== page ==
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SOCO Student Media from Colorado State University Pueblo

The Today

SOCO Student Media from Colorado State University Pueblo

The Today

SOCO Student Media from Colorado State University Pueblo

The Today

Indigenous People’s Day and the Controversies surrounding this newly recognized name change

Contributed image via Freepik

By Madison Lira


On Monday, Oct. 10, two holidays are held that show a glimpse of a dark past and a new, more controversial look into the future. Columbus Day and now the newly recognized Indigenous People’s Day go hand in hand together between Italian-Americans showing off their pride and Native Americans calling for recognition and action against a day that perpetrates the colonization of the Americas.  


Although nationwide Indigenous People’s day is still not a recognized federal holiday, in many cities and states, the day is being changed to remember those who have lived on this land for many years before Columbus and the Europeans discovered the Americas. Some are also changing the day to recognize different Italians in history with fewer controversies surrounding them, unlike Christopher Columbus. 


On Friday, Mar. 20, 2020, Gov. Jared Polis signed a name change replacement for Columbus Day into law in Colorado. It is now Frances Xavier Cabrini Day, celebrating the Italian-American nun who founded the Missionary Sisters of the Sacred Heart of Jesus. Cabrini is recognized as the patron saint of immigrants as she helped organize classes for Italian Immigrants and provided for the needs of many orphans in her care. 


In Pueblo, Colo., however, many Italian-Americans in the small city are still celebrating Columbus Day around the statue of Columbus on Abriendo Avenue. The statue has been a center for controversy for some groups, such as The Sons and Daughters of Italy in America, as they continue fighting to keep the statue in its spot in the piazza. On the other hand, many protesters (Indigenous people in the community) are protesting to have it taken down as it represents a symbol of racism, colonialism, and exploitation.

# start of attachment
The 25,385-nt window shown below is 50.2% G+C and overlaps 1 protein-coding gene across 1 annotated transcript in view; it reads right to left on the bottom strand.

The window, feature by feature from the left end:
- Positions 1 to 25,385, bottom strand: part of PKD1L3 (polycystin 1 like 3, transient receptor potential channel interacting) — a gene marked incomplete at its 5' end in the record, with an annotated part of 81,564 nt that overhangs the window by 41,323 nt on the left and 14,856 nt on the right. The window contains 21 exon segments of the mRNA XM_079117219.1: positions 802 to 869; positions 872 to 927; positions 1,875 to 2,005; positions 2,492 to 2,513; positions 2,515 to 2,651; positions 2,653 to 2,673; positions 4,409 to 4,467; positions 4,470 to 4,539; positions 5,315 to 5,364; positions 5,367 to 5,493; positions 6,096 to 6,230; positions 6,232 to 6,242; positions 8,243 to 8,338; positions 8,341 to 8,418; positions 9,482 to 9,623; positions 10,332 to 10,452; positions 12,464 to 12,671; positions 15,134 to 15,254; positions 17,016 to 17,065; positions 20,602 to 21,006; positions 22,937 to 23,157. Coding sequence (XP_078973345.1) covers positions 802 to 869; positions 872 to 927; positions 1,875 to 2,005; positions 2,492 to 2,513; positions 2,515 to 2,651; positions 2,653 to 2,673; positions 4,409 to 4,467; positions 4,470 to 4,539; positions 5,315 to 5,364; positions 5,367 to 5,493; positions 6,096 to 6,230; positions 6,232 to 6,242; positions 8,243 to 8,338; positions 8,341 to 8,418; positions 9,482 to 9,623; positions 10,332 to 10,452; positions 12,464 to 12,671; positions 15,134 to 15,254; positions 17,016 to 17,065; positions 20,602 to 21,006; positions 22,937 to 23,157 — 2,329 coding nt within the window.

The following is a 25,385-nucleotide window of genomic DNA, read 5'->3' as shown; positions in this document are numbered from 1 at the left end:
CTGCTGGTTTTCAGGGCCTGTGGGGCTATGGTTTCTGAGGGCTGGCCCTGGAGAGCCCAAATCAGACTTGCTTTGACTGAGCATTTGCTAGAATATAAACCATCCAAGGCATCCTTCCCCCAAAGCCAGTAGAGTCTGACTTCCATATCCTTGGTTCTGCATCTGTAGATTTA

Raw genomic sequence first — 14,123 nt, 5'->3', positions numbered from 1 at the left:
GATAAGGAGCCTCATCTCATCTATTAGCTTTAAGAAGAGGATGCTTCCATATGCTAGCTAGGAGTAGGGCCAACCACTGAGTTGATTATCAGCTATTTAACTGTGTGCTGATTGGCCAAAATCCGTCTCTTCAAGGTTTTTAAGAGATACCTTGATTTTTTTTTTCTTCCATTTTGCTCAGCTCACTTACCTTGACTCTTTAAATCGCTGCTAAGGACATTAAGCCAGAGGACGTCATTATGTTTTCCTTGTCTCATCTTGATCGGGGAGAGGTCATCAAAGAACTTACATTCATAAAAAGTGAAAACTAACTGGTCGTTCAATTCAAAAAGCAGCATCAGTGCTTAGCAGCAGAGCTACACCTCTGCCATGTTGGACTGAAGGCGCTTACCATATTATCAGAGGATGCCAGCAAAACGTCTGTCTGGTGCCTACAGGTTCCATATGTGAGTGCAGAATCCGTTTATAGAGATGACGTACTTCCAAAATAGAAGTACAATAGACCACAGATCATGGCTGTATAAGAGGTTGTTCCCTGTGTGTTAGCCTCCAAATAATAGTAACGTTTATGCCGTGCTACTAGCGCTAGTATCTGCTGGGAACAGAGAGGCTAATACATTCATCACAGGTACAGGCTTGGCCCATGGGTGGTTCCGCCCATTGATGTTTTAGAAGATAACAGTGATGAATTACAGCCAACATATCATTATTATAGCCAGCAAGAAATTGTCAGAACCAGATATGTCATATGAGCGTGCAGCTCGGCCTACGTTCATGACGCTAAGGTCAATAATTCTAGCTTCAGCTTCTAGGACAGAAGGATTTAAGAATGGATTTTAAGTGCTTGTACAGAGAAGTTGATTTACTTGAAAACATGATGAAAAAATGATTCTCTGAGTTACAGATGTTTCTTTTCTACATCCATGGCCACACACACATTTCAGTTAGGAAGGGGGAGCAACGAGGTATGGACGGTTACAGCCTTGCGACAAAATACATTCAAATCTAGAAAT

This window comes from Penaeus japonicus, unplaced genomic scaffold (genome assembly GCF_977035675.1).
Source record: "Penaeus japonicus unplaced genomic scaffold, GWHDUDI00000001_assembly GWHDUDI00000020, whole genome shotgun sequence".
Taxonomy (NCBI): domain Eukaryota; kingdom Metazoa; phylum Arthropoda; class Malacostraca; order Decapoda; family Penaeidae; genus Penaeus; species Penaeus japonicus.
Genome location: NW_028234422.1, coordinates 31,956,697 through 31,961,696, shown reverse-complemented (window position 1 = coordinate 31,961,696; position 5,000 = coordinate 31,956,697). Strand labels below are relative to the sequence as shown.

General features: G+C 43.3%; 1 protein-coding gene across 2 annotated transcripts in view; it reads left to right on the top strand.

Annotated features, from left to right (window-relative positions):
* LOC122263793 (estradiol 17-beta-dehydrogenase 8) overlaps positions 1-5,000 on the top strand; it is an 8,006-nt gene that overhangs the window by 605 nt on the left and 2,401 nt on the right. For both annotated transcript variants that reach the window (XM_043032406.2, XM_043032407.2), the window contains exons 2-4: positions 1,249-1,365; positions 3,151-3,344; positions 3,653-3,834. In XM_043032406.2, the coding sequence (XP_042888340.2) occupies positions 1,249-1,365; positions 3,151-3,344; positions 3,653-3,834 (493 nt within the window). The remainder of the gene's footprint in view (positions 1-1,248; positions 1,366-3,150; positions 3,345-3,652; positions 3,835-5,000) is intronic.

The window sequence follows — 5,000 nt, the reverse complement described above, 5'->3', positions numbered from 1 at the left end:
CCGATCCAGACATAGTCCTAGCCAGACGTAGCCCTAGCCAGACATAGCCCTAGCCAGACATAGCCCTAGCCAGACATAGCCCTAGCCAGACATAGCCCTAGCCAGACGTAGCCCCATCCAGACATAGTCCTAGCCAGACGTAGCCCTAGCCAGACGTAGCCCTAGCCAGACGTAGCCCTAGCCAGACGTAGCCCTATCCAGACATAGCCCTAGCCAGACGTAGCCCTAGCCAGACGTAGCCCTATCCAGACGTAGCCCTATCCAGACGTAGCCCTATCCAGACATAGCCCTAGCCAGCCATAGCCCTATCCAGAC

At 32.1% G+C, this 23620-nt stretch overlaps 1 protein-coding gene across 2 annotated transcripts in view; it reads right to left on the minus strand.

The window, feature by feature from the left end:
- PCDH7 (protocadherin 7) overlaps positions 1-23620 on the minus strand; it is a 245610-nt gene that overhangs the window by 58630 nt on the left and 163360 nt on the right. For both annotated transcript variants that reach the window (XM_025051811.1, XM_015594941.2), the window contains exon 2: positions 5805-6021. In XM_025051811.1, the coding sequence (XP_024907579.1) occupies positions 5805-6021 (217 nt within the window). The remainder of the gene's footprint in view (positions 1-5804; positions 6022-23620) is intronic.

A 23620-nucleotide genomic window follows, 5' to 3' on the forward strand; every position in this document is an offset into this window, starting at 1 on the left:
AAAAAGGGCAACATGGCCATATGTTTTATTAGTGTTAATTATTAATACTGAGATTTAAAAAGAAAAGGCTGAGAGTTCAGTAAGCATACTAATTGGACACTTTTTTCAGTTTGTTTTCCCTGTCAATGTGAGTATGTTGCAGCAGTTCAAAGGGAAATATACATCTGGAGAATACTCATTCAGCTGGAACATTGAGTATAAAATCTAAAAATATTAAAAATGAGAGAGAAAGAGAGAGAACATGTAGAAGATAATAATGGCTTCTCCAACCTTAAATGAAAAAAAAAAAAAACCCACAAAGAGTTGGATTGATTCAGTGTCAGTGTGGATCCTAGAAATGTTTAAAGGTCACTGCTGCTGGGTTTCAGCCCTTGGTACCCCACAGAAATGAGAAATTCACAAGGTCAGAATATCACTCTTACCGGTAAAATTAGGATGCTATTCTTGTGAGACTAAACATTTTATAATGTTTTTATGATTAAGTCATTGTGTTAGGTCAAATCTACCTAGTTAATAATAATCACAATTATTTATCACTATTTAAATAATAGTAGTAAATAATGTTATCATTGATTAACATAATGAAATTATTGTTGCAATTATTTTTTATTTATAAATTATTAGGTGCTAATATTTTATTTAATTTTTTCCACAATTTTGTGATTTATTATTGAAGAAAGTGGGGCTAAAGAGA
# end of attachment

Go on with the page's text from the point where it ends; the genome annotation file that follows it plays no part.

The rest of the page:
The protests had gotten especially bad during 2020, as according to KKTV News, “the city of Pueblo hired a mediator in an attempt to resolve the dispute over the Columbus monument, but the two sides failed to reach an agreement, leaving an ongoing conflict among residents.” 


This past Monday, the Columbus Day celebration wasn’t as unpleasant as the previous few years. Some protesters continued to show up at the monument to share their grievances about the statue still staying up. According to the Pueblo Chieftain, one protester had told Columbus Day supporters, “one down, one more to go”- a nod to Colorado’s decision to officially change the holiday’s name. 


Some protesters against the statue had decided not to attend since the state doesn’t recognize Columbus day as an official holiday anymore. Tomas Martinez Ortega, chairman for El Movimiento Sigue, had this to say in the Pueblo Chieftain, “At that point, it’s just protesting (Columbus supporters). We’re not protesting people.”


There are still some activists, however, still planning to continue their protests and support for the statue’s removal and for the public holiday that is still dedicated to the explorer. According to the Chieftain, activists may present the Pueblo City Council with a formal resolution to remove the statue and relocate it later this year. 

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